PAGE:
Tuesday, April 23, 2013
Today, the Supreme Court issued its decision in Moncrieffe v. Holder.
Here is the preview of the case. In a nutshell:
At age 3, Adrian Moncrieffe in 1984 legally entered the United States from Jamaica with his family. He grew up and started his own family, including two children who are U.S. citizens, in the United States. Moncreiffe’s brief states that “he has almost no remaining ties to Jamaica.” In 2009, local police in Georgia pulled over Moncrieffe. Officers found 1.3 grams of marijuana in the car, roughly two-and-a-half marijuana cigarettes. (Although not an issue in the case, the facts of the police stop have the indicators of racial profiling.). The state charged Moncrieffe with possession of marijuana with intent to distribute under a broad Georgia statute that criminalizes the social sharing of small amounts of marijuana as well as the distribution of larger amounts. As a first time offender, Moncrieffe pleaded guilty and completed probation without incident. Two years after the plea bargain, U.S immigration officials detained Moncrieffe and sought to remove him from the United States, claiming that the Georgia conviction was an “aggravated felony.” Under the immigration laws, “illicit trafficking in a controlled substance,” a “felony punishable under the Controlled Substances Act,” is an “aggravated felony.” The Board of Immigration Appeals ordered Moncrieffe removed. The Fifth Circuit, in an opinion by Chief Judge Edith Jones, denied a petition for review. Following Fifth Circuit precedent, the court declined to follow the Second and Third Circuits that have held that convictions like Moncrieffe’s – in which there is no finding of drug quantity or remuneration – is not an “aggravated felony.”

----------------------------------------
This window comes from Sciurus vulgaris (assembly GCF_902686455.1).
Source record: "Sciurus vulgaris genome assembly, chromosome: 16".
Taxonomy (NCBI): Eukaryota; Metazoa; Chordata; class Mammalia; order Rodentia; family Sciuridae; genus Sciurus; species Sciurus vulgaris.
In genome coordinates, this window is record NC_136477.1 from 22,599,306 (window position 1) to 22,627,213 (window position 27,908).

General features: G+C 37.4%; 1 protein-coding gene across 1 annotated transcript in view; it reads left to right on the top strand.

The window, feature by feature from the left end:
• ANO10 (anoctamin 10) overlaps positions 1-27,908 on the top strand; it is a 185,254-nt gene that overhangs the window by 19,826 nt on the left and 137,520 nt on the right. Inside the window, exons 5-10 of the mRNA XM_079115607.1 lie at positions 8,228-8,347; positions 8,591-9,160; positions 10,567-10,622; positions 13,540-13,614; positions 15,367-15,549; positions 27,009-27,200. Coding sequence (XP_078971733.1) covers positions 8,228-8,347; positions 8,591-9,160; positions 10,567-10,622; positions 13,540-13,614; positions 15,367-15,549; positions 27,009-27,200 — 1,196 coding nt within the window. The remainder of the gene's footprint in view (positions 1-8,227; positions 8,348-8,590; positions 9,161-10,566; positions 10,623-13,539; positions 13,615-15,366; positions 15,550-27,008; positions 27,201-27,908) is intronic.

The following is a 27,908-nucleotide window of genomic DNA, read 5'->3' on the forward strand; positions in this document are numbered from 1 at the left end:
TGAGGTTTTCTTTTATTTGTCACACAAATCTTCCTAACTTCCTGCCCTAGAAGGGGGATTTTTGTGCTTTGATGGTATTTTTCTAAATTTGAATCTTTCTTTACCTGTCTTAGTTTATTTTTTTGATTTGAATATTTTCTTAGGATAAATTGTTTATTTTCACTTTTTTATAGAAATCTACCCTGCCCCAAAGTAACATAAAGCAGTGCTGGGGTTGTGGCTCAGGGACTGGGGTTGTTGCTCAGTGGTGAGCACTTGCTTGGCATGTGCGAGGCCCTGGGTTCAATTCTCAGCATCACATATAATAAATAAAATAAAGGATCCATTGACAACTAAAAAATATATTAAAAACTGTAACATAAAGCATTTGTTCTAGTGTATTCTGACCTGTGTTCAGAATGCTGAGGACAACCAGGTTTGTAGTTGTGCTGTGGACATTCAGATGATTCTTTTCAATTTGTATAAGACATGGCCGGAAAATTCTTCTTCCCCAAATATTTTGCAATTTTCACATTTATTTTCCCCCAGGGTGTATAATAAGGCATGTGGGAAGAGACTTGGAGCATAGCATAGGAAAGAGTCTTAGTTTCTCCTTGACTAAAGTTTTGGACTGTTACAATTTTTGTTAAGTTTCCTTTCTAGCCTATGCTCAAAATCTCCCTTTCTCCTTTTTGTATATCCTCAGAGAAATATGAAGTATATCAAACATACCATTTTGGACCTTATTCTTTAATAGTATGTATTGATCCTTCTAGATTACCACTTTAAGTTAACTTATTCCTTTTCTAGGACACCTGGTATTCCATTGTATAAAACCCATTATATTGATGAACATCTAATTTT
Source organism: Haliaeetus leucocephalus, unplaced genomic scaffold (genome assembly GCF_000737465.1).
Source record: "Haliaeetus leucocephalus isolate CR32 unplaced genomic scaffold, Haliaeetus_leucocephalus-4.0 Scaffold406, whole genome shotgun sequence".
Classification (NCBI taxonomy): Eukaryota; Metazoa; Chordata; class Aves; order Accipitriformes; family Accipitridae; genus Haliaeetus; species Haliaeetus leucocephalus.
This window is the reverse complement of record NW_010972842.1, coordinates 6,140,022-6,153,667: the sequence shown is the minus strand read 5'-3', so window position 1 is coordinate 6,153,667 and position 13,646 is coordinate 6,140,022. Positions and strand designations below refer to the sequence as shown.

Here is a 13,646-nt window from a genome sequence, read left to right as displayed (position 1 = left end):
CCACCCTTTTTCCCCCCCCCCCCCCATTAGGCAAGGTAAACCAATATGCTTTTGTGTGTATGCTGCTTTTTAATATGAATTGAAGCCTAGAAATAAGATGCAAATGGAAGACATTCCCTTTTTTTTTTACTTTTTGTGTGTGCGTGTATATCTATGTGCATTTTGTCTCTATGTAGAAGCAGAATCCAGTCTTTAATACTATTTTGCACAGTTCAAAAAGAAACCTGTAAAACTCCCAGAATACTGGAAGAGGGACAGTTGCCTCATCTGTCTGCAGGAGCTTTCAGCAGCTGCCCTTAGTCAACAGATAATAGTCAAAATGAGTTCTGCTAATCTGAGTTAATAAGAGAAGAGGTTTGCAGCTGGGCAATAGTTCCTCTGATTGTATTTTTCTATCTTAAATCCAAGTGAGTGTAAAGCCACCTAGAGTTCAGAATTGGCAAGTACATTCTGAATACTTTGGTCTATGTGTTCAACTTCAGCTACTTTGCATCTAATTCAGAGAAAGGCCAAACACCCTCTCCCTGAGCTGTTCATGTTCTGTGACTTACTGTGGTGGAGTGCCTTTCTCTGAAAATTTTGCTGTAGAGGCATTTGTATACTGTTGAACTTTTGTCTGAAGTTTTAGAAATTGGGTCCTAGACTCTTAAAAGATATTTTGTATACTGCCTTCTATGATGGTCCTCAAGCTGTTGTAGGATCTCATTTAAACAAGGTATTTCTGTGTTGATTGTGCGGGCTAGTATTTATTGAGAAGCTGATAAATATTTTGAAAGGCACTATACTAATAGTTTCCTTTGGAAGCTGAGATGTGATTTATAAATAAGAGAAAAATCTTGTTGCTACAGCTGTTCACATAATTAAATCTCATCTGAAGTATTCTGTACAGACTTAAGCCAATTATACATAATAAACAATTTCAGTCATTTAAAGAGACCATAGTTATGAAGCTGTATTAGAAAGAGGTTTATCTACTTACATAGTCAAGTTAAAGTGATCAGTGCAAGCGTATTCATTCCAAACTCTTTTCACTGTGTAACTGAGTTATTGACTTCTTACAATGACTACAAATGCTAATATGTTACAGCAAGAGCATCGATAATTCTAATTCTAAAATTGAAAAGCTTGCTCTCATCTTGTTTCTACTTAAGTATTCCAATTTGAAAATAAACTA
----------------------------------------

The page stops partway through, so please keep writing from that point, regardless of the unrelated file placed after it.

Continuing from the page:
What is perhaps most striking about the facts of the case is that a traffic stop and conviction for possessing less than two marijuana cigarettes put Moncrieffe’s entire life in the United States in jeopardy. What also is striking is that possession of such a small quantity of marijuana can lead to a conviction under a state law prohibiting the possession with intent to distribute.
The question before the Supreme Court was whether a conviction under a state law that includes but is not limited to possession of a small amount of marijuana without remuneration may constitute an aggravated felony, notwithstanding that the record of conviction does not definitively establish that the immigrant was convicted for conduct that would constitute a felony under federal law. The Court held that an "aggravated felony" does not include a conviction under "a state criminal statute that extends to the social sharing of a small amount of marajuana."
Justoice Sotomayor, joined by Chief Justice Roberts and Justices Scalia, Kennedy, Ginsburg, Breyer, and Kagan wrote the majority opnion, which reversed and remanded the Fifth Circuit decision. Justice Thomas and Justice Alito filed dissenting opinions.
Analysis of the decision to follow in the next week.
A group of Immigration Law Professors, led by Professor Alina Das, submitted an amicus brief (Download AMICUS) in the case, which is cited at p. 16 of the Moncrieffe opinion. NYU law students Pierce Suen ’13 and Jordan Wells ’13 worked on the brief.